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Credit Freezes

Protecting the Financial Identities of the Vulnerable

The Federal Trade Commission (“FTC”) has announced that starting on September 21, 2018, credit freezes will be free from each of the three nationwide credit reporting agencies (Experian, Equifax and TransUnion).  This comes after several high-profile security breaches at popular retailers and financial institutions.  Formerly, nominal per-person charges were assessed by each credit reporting agency for freezing, and then again for thawing, credit files.  These fees, when compounded across each of the three reporting agencies and each member of a household, lead to charges which may have discouraged participation in these programs. 

What is a Credit Freeze?

A credit freeze is a restriction put in place by one of the three credit reporting agencies that makes it harder for identity thieves to open accounts in your name, owing to the fact that the freeze must be “thawed” (affirmatively lifted) before the credit data can be accessed.  A freeze effectively cuts everyone—even the person placing the freeze—off from reviewing the personal data that comprises a credit status.  Therefore, with a freeze in place, it is not possible to check a credit score or be approved for a loan.  However, credit monitoring will not be impacted.  Additionally, a credit freeze will not stop thieves from making charges to an existing account, deactivate credit or debit cards, or in any way impair valid power of attorney documents.  If you think you or someone you love is being victimized through the improper use of a power of attorney document, contact your attorney right away.

Under the new law, if a credit freeze is requested online or by phone, the reporting agency must place the freeze within one business day.  If a request is made on the internet or over the phone for data to be thawed (for example, if you need your credit run to apply for an auto or home loan), the agency must lift the freeze in one hour.  It is important to note that freezing your credit with one credit reporting agency will not completely freeze your credit—you will have to freeze it with all three reporting agencies. 

Fraud Alerts

Despite the reasonably quick turn-around time within which agencies are now required to lift credit freezes, if you feel uncomfortable placing a freeze on your credit, or are someone who frequently checks their credit, a fraud alert may be a preferred route for you.  A fraud alert is an alert that informs potential creditors that they should check with you prior to extending you a loan or line of credit.  Under the new law, these, too, will be free for one year.  For victims of identity theft, this option is available for seven years.

Credit Freezing and Our Vulnerable Populations

Freezing your credit is a good way to keep your financial identity secure, and it is never too early or too late to start thinking about making this move.  Anyone with a social security number can become the victim of identity theft; for this reason, the FTC is even offering free credit freezes for children under the age of 16. 

Moreover, if you are someone’s guardian, conservator, or hold a valid power of attorney, you can freeze the credit of that person for free as well.  When considering the financial identities of the aging population, it is important to be mindful of the fact that fraud can come in many forms.  While many identity thieves phish for personal or financial information through phone and email scams, guardians of elderly persons should remember to stay vigilant with regard to where physical personal information is stored as well.  This includes knowing where old Medicare IDs are placed, if they have been scanned, and ensuring old and out of date IDs are shredded.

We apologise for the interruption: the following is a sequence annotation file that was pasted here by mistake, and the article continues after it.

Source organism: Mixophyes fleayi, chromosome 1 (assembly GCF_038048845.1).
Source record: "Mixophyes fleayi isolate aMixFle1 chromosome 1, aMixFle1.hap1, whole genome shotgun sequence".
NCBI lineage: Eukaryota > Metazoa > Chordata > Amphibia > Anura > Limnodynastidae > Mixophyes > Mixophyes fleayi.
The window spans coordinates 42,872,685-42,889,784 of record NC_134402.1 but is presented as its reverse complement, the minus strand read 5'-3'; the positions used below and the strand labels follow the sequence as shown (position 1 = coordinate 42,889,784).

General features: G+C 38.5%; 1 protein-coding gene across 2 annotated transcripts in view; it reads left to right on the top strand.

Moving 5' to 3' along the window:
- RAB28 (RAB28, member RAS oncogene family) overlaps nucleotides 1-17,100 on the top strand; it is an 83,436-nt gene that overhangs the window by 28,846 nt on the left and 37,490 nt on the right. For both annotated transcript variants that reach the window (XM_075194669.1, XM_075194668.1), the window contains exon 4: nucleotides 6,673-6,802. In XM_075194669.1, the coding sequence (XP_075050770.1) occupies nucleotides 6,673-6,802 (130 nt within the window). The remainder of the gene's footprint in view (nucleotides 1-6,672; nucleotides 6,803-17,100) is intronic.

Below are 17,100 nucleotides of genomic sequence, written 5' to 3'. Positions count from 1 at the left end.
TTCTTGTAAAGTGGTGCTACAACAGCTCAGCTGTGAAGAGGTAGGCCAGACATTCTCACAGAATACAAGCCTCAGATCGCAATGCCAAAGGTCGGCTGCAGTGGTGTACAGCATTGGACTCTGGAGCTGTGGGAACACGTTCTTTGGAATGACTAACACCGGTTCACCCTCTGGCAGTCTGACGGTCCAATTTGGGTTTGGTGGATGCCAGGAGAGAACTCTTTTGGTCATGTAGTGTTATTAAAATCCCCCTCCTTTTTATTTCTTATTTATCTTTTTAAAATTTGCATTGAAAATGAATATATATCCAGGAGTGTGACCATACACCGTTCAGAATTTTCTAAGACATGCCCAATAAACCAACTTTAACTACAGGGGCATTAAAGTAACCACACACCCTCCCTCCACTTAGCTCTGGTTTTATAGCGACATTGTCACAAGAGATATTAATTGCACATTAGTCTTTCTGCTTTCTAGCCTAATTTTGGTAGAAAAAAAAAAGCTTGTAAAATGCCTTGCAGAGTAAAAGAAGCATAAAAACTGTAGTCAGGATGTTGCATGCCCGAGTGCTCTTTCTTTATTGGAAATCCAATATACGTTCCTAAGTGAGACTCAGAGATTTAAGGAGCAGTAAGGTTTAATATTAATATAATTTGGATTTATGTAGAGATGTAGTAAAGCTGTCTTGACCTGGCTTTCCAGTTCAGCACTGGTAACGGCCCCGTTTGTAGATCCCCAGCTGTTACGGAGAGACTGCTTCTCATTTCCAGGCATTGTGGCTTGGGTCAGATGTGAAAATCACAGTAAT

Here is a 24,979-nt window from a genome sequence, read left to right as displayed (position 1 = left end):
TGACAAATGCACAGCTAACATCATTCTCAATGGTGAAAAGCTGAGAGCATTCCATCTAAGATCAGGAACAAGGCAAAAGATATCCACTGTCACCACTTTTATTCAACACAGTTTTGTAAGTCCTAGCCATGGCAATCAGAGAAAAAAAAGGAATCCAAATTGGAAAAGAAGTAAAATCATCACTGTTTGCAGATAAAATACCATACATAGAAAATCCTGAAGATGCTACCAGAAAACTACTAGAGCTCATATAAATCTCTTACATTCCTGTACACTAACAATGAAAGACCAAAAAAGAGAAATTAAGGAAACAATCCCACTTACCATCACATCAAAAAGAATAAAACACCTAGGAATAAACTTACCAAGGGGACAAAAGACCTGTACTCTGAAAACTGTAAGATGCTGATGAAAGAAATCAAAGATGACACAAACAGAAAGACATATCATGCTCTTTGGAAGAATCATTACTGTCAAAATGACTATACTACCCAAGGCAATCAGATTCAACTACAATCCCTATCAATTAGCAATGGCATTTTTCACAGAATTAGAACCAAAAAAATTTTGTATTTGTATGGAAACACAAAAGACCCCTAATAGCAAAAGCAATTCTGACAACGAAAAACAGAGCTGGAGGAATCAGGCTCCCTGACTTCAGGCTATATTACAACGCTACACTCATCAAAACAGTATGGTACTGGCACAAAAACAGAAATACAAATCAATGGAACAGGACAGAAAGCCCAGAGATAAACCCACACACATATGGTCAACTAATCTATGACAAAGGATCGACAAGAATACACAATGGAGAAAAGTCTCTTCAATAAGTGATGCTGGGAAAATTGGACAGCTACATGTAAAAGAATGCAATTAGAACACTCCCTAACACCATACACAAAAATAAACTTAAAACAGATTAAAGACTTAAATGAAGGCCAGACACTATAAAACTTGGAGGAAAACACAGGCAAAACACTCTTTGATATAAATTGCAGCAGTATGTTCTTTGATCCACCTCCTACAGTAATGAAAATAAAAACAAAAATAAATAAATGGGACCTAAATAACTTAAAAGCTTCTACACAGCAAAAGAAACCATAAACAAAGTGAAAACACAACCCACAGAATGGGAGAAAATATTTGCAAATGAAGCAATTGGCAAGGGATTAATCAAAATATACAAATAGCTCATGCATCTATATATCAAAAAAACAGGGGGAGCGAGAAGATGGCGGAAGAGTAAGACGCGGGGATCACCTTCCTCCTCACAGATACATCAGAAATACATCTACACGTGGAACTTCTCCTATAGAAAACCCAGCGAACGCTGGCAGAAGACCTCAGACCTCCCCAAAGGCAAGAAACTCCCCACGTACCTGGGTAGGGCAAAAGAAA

Social Security Number and Medicare Cards

Those on Medicare (or who are caretakers for Medicare recipients) should be mindful that the Department of Health and Human Services (“DHHS”) started issuing new Medicare cards in April of 2018,  the distribution of which is required to be completed by April 2019.  While old Medicare cards used to feature the beneficiary’s social security number as their “Medicare Claim Number”, new cards will now have a unique and randomly assigned “Medicaid Beneficiary Identifier,” which should also be kept confidential.  DHHS is advising that all old cards be securely disposed of to prevent thieves from using these social security numbers to open credit accounts.

Financial Identity and the Law

It is important to monitor your financial identity for signs of fraud on a periodic basis.  If you think you or someone you provide care to has become the victim of identity theft, it is important to bring this information to a financial advisor, your attorney, or the authorities at your soonest indication to protect your rights.  Moreover, if a time comes when you no longer feel like you can adequately protect your finances on your own, speak to an attorney about a power of attorney document, which would give someone you trust the authority to protect your financial identity for you. 

For more information on freezing your credit, visit 

If you have any questions about this Legal Briefing, please contact any attorney of our Firm at 585-730-4773. Please note that any embedded links to other documents may expire in the future.


This Legal Briefing is intended for general informational and educational purposes only and should not be considered legal advice or counsel. The substance of this Legal Briefing is not intended to cover all legal issues or developments regarding the matter. Please consult with an attorney to ascertain how these new developments may relate to you or your business. © 2018 Law Offices of Pullano & Farrow PLLC

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